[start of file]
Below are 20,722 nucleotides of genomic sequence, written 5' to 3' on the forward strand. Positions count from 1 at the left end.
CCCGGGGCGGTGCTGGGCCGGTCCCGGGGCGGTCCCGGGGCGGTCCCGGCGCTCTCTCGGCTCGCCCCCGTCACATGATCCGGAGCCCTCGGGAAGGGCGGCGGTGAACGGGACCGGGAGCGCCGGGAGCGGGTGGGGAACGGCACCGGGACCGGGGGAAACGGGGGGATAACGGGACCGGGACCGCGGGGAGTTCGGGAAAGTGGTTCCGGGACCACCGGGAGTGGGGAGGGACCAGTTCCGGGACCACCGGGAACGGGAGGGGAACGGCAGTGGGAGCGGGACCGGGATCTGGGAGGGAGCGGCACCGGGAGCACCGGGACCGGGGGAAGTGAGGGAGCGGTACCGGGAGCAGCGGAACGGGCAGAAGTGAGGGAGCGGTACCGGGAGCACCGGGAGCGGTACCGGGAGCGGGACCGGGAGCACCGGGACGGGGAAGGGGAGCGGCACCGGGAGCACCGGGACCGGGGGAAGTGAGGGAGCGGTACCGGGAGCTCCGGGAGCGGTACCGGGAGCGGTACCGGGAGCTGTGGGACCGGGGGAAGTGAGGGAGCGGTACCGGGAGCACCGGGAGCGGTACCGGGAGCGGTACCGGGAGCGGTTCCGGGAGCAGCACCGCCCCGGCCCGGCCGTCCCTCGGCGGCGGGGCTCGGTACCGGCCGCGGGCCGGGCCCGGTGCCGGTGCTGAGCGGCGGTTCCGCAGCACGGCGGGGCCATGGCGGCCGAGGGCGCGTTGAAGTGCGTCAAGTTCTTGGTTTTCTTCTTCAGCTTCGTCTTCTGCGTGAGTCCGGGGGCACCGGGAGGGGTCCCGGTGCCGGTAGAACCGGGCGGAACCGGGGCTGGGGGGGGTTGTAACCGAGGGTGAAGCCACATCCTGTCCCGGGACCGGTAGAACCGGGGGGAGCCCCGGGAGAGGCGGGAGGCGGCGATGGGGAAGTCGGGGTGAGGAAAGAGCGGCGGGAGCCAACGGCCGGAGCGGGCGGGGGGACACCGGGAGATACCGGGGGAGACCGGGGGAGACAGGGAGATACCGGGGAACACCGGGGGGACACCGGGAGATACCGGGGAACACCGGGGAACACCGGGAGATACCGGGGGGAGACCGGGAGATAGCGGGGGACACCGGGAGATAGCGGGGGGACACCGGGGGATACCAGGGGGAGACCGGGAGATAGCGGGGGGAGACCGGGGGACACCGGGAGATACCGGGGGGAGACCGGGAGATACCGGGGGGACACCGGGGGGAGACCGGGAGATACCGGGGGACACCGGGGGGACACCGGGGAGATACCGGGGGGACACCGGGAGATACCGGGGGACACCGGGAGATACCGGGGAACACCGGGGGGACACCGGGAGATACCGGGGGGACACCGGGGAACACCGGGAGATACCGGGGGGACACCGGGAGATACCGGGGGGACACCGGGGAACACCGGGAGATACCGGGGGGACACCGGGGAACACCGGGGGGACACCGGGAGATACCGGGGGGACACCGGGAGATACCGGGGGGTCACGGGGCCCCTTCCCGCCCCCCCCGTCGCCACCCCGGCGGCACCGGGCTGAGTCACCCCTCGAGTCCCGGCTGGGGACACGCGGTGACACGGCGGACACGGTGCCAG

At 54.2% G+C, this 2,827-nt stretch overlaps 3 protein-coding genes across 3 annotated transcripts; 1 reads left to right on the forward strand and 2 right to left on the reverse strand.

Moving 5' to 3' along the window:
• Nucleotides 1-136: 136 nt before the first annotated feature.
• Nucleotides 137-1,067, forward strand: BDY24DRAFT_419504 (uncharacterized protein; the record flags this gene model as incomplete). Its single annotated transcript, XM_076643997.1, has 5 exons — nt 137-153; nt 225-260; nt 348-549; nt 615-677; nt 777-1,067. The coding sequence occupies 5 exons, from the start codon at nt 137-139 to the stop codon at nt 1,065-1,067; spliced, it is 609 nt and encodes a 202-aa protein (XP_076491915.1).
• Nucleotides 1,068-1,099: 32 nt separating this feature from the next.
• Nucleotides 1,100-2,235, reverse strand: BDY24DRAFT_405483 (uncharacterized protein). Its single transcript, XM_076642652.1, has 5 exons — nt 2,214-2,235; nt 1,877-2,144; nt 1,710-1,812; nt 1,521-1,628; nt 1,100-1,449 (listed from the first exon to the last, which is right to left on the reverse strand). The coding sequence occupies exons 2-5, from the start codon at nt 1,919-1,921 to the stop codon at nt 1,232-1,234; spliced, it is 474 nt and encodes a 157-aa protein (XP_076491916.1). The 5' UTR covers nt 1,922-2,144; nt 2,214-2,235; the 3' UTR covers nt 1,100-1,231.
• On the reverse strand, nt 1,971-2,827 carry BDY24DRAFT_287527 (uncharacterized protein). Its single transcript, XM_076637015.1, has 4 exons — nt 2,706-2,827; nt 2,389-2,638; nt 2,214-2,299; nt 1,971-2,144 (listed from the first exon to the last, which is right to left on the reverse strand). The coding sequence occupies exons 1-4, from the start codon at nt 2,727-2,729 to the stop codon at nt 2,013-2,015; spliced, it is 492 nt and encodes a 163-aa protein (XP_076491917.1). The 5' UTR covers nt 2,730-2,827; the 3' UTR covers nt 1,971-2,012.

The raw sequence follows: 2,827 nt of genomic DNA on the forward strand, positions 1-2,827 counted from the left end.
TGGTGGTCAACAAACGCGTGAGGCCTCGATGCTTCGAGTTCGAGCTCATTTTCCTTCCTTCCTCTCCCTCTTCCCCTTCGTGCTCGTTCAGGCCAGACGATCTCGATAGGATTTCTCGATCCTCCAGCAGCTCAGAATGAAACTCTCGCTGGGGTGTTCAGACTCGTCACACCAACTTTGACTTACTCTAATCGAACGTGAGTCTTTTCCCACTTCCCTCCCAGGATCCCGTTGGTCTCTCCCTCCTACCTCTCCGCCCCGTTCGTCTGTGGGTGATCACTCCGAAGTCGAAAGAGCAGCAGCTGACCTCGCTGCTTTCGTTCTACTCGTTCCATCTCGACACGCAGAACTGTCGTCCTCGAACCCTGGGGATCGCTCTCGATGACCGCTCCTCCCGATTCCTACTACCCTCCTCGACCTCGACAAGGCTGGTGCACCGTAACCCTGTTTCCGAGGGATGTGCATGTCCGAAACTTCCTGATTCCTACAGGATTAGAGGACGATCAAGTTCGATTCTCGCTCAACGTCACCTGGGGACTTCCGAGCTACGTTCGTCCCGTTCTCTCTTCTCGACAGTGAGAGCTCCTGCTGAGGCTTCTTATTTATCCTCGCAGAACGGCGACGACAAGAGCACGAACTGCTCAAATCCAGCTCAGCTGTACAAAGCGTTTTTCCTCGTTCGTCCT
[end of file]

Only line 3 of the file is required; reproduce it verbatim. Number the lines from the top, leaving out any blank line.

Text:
At 54.2% G+C, this 2,827-nt stretch overlaps 3 protein-coding genes across 3 annotated transcripts; 1 reads left to right on the forward strand and 2 right to left on the reverse strand.